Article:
Conference & Exhibit
"Breaking the Silence on the Unknown Genocide"
September 12-13, 2008
Cervantes Institute - 31 West Ohio Street - Chicago, IL

75th Anniversary -Ukrainian Genocide-Holodomor
Commemoration Committee - Chicago

"HOLODOMOR"- Ukrainian term for "death by starvation"
Ukrainians refer to the Genocide of 1932-1933 as the Holodomor.  The term "genocide" was not introduced into language until 1947.
Designed and maintained by
UGFF-USA, Inc. 2008
                                                        Chicago Holodomor commemoration engage, inform diverse audiences
                                                                                                                                               By Maria Kulczycky

A capacity crowd braved heavy rain and flooding to participate in a two-day commemoration of the 75th anniversary of Holodomor, the Ukrainian genocide, in Chicago on September 12
and 13.

Organized by the 75th Anniversary Ukrainian Genocide-Holodomor Commemoration Committee-Chicago, an umbrella committee of the city’s Ukrainian churches, community
organizations and cultural institutions, the event was one of several planned and presented this year to mark the solemn milestone of a great Ukrainian national tragedy.

Titled “Breaking the Silence on the Unknown Genocide,” the commemoration was launched with a candlelight ceremony and presentation of awards.  The next day, academics, experts
and eyewitnesses participated in a full-day conference.  Both days, visitors were able to peruse an exhibition of historic materials.  And each day, participants viewed a preview screening
of a full-length Hollywood documentary currently in production.

“Our varied, substantive, and engaging program was designed with our next generation and non-Ukrainian audiences in mind,” observed Nestor Popowych, chairman of the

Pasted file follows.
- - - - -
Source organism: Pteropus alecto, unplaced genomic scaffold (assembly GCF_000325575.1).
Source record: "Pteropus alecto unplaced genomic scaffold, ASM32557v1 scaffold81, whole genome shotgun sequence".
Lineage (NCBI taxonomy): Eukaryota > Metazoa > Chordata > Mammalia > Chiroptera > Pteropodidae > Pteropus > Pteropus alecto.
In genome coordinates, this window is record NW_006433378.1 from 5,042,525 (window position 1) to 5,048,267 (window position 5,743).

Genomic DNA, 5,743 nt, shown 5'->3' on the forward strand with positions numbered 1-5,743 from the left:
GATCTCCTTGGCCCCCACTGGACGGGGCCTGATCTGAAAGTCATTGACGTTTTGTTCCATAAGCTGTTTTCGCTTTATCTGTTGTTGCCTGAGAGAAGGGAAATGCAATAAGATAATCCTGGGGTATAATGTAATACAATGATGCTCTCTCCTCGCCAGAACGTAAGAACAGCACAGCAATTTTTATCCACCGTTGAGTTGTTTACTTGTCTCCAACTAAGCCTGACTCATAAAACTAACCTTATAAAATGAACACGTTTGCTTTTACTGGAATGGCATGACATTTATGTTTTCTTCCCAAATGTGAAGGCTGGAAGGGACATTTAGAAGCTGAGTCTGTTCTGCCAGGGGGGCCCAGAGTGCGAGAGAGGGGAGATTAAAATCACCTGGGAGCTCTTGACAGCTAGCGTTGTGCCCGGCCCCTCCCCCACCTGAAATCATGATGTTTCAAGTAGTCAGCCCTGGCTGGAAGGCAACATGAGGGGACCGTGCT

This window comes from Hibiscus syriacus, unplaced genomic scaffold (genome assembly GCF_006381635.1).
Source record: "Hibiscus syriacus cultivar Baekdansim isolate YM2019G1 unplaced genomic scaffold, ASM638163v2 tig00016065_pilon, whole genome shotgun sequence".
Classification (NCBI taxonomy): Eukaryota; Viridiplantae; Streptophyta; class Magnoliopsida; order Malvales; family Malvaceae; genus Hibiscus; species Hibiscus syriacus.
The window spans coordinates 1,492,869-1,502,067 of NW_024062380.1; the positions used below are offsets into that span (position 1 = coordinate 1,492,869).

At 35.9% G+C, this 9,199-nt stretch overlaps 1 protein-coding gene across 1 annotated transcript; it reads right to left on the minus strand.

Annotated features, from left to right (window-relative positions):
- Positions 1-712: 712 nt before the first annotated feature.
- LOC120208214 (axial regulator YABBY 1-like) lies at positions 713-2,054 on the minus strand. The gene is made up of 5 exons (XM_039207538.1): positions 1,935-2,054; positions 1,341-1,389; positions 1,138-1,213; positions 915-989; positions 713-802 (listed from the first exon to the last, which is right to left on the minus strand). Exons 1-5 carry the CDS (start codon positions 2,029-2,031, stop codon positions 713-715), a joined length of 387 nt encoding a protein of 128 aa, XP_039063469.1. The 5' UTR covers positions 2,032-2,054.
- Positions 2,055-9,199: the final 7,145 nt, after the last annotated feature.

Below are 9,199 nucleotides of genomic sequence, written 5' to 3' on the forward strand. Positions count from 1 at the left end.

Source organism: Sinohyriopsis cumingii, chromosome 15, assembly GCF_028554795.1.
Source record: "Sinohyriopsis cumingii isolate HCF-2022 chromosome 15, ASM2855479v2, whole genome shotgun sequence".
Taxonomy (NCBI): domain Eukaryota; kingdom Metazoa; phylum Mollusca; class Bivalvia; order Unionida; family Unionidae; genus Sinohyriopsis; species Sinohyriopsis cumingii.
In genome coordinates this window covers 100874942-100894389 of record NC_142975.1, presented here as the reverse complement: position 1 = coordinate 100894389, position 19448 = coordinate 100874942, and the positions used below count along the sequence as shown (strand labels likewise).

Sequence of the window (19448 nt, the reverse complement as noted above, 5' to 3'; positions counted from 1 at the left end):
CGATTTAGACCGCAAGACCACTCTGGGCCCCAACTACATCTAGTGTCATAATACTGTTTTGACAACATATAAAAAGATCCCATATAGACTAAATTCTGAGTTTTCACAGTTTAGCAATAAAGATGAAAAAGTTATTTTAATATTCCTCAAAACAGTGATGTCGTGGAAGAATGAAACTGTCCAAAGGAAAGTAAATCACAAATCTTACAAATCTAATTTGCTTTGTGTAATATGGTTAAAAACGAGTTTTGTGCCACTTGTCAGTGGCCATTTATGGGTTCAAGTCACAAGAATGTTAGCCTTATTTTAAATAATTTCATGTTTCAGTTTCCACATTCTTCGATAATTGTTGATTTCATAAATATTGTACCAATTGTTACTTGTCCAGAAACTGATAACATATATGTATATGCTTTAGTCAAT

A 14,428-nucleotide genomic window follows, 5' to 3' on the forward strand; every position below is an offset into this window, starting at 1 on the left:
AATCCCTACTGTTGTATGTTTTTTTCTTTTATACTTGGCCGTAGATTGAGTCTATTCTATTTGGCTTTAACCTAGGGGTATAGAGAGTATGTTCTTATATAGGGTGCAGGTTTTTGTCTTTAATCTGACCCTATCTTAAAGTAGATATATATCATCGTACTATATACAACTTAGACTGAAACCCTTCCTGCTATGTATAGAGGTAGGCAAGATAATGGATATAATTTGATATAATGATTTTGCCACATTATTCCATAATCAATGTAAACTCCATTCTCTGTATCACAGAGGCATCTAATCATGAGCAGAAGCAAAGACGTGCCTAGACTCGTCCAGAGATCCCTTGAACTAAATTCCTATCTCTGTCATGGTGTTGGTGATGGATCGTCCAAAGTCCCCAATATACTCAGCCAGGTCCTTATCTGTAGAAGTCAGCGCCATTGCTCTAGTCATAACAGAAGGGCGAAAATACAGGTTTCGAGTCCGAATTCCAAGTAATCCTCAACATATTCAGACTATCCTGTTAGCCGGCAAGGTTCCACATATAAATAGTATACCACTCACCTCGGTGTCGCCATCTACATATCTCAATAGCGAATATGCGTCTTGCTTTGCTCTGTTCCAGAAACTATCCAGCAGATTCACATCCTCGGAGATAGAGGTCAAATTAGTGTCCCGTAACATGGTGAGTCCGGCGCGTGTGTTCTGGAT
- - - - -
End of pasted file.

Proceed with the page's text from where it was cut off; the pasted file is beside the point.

Commemoration Committee.  “We saw the need to make our case to those not familiar with the genocide, for whom it is an unknown genocide.”

The commemoration was held at the Cervantes Institute, a cultural outreach venue funded by the government of Spain, located in the heart of Chicago.  A wide information net was cast
to capture a broad audience and to raise attention of the general public to this issue.

National Public Radio aired two programs about Holodomor on its respected Worldview show, just prior to the event.  The host, Jerome McDonnell, interviewed Detroit Archbishop
Alexander Bykowetz, a Holodomor eyewitness and a speaker at the conference, as well as Professor Lubomyr Luciuk and film director Bobby Leigh.  The informative, engaging
interviews are available for listeners in the program’s archives on the web (

The event also generated stories in the Chicago Tribune and the Chicago Journal.  The coverage contained lengthy descriptions of Holodomor and graphic survivor testimony, indicating
the powerful hold the story can have on those who encounter it for the first time.  Chicago’s Ukrainian radio, television and newspaper media provided wide coverage, as well.
Conference speakers focused on secret materials corroborating the genocide that were released only recently from Soviet archives.  The new information, and growing international
interest, warrants increased advocacy, the speakers challenged.   

“It’s time for us to assert that the Holodomor was a genocide,” noted Luciuk, professor at the Royal Military College of Canada, Kingston.  But this should be done in a widely-based,
collective effort to be effective, he advised.

As an example of successful initiatives by the diaspora that made an impact, he cited the campaign to recall the Pulitzer Prize awarded to New York Times reporter Walter Duranty.
“It’s time for acknowledgement, atonement and redress,” Luciuk told the conference audience.  He praised the law passed by Ukraine’s Verkhovna Rada to declare the Holodomor a
genocide, but noted that more was warranted.   Further steps should include the demand of reparations from Russia and bringing the perpetrators to trial.    

Volodymyr Chumachenko explained that the intentional Soviet cover-up of the tragedy kept the world in the dark.  A Ukrainian-educated professor now teaching at the University of Illinois,
Champagne-Urbana, he cited examples of the policies of distortion and lying from several contemporary history texts.    In addition, the central archival documents relating to that period
were classified top secret and access to local archives was controlled.